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Video Creation Basics (1 of 3) Start By Answering A Few Questions

By October 14, 2011 January 28th, 2021 2 Comments

HAVE YOU STARTED USING VIDEO CONTENT in your practice’s social media marketing efforts? If not, maybe it’s time to begin. Now, don’t be nervous. You’re not expected to produce Academy Award winning films right off the bat! It takes a tiny bit of practice, patience, and baby steps. But, you can do this. It isn’t difficult—and, it’s actually a lot of fun and a great team culture builder.

This is the first in a three-part post series.

To get you started, we’ve created these first three posts:

Start By Answering A Few Questions

1. What is the main point you want to make?

Don’t just decide what to say… Be specific. Determine one simple point you want to make and make it succinctly. For example, you don’t need to do a video about The 12 Reasons Implants Are Great. Instead, in your video, share with your audience Why Dental Implants Help You Smile Again.

2. How long should the video be?

Depends on the content, but ALWAYS think shorter when possible. Many great vids are one minute. Some may require two or three minutes. Rarely should you do something longer than that—unless it is a “webinar” or instructional-type format.

3. Who should be in the video?

Should the video include more than one team member? Sometimes it can work. Should the doctor always be in every video? Not necessarily. Experiment. If topics are appropriate, the more team members you can involve, the better. Should you ask patients and friends to participate. Absolutely, when it makes sense. The more involvement, the more likely it will be viewed and shared. If you include patients, be sure to have them sign a simple waiver.

4. Where should you shoot it?

Most of the time you’ll probably just shoot inside your practice. But, don’t hesitate to switch it up a bit and shoot outside or in another location.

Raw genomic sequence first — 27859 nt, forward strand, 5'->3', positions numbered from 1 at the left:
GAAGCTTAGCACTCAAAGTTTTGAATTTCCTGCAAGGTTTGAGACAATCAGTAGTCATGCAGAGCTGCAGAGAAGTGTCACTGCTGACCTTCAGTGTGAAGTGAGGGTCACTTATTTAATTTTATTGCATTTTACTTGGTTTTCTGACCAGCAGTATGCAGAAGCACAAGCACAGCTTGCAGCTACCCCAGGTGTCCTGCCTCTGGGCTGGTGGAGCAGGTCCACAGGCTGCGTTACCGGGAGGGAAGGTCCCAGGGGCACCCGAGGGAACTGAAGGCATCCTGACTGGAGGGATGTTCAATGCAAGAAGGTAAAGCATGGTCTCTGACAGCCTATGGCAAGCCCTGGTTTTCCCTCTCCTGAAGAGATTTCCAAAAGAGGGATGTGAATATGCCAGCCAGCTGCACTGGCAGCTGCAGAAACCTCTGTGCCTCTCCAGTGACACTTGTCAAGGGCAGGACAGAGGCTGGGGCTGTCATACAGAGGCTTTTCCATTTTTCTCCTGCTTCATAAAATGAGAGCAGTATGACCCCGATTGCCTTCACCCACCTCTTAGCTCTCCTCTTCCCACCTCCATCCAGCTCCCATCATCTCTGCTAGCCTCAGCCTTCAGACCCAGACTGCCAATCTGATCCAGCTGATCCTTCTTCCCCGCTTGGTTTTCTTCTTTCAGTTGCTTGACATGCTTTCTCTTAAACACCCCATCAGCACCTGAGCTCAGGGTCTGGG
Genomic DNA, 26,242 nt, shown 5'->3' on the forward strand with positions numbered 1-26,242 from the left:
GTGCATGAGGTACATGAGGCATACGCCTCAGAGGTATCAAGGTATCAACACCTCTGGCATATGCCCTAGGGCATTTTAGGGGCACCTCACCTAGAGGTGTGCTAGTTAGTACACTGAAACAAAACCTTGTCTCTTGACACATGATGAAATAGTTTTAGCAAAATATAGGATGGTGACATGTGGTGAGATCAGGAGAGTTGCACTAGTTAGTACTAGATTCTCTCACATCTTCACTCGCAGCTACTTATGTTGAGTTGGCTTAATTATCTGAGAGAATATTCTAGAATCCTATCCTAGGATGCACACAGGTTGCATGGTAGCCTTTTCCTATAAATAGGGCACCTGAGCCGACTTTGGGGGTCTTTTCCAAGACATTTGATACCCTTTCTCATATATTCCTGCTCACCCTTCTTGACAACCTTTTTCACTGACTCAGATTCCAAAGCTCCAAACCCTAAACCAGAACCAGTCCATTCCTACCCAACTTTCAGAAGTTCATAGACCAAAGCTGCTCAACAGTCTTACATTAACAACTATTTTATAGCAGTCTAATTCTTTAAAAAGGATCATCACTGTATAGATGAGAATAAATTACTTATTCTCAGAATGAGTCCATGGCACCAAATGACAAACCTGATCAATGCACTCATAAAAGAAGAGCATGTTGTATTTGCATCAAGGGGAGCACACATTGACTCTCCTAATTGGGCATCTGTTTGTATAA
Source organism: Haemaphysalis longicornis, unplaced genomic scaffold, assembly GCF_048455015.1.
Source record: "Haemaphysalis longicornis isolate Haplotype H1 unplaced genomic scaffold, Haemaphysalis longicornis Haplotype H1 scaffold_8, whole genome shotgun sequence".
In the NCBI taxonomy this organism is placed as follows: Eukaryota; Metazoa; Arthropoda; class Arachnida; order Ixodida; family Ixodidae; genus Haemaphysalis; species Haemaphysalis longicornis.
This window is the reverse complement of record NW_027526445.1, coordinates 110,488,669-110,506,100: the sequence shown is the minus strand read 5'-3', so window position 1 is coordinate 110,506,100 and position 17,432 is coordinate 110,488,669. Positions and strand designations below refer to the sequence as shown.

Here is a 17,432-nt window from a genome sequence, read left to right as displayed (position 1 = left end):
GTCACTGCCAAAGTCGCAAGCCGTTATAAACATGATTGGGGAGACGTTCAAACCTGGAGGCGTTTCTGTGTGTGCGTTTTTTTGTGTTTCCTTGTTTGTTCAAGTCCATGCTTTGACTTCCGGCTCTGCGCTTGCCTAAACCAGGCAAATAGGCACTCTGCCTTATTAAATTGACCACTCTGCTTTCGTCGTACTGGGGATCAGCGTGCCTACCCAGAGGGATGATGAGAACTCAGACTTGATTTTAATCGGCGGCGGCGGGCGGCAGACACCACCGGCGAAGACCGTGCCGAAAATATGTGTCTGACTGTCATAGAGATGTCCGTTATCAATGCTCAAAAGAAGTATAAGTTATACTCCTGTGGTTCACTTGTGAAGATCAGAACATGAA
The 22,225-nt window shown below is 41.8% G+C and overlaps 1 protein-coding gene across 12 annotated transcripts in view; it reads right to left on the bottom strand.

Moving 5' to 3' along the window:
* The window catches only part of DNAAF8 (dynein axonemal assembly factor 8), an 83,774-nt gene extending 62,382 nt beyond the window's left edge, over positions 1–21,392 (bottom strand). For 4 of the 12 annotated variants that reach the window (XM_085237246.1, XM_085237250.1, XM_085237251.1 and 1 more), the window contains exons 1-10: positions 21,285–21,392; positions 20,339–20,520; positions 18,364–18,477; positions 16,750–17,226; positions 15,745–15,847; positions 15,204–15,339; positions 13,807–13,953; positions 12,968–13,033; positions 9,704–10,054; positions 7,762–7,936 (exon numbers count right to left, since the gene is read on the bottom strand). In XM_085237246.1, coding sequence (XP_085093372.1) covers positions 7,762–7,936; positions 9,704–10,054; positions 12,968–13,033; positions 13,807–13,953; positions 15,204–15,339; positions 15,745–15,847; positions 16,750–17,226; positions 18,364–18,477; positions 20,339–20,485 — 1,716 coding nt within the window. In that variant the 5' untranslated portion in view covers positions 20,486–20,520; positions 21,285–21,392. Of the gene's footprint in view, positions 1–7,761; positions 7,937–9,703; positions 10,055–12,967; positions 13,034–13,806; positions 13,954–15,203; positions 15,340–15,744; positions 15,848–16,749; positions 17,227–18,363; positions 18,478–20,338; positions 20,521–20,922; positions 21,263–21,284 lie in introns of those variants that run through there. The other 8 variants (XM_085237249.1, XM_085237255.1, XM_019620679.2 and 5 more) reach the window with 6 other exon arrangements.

5. How formal should it be?

Again, it depends on the subject matter. For the most part, these kinds of videos are not meant to be high production or formal. If you get caught up in scripts, memorization, formal production with dozens of “takes” you’ll likely never do it. Social media is conditioning people to expect simple, quick, honest, straightforward content.

6. Should we wear something special or different?

Probably not. However, a longstanding rule of thumb for video is “however you usually look, consider one notch nicer”. Remember, you’re creating visual representations of your practice culture.

7. How’s the lighting?

One of the biggest mistakes amateur video creators commit is not paying enough attention to lighting. Typically, you need more light than you think you need. Also, avoid bright backlighting that will make people’s faces too dark. There’s more about this in the video below.

8. Are you close enough? Do you need a tripod?

Typically, move a little closer to the subject than you think. It’s more interesting. You may want to consider buying a simple tripod. Don’t move the camera around a lot. There’s more about this in the video below.

Don’t overwhelm yourself with this.

Start by making a goal to create one video each month. When you’re finished with it, upload it to both your YouTube channel and to Facebook. This is really easy, and if you can’t figure it out, let us know and we can help you.

Thanks, as always, for being our valued clients and friends.

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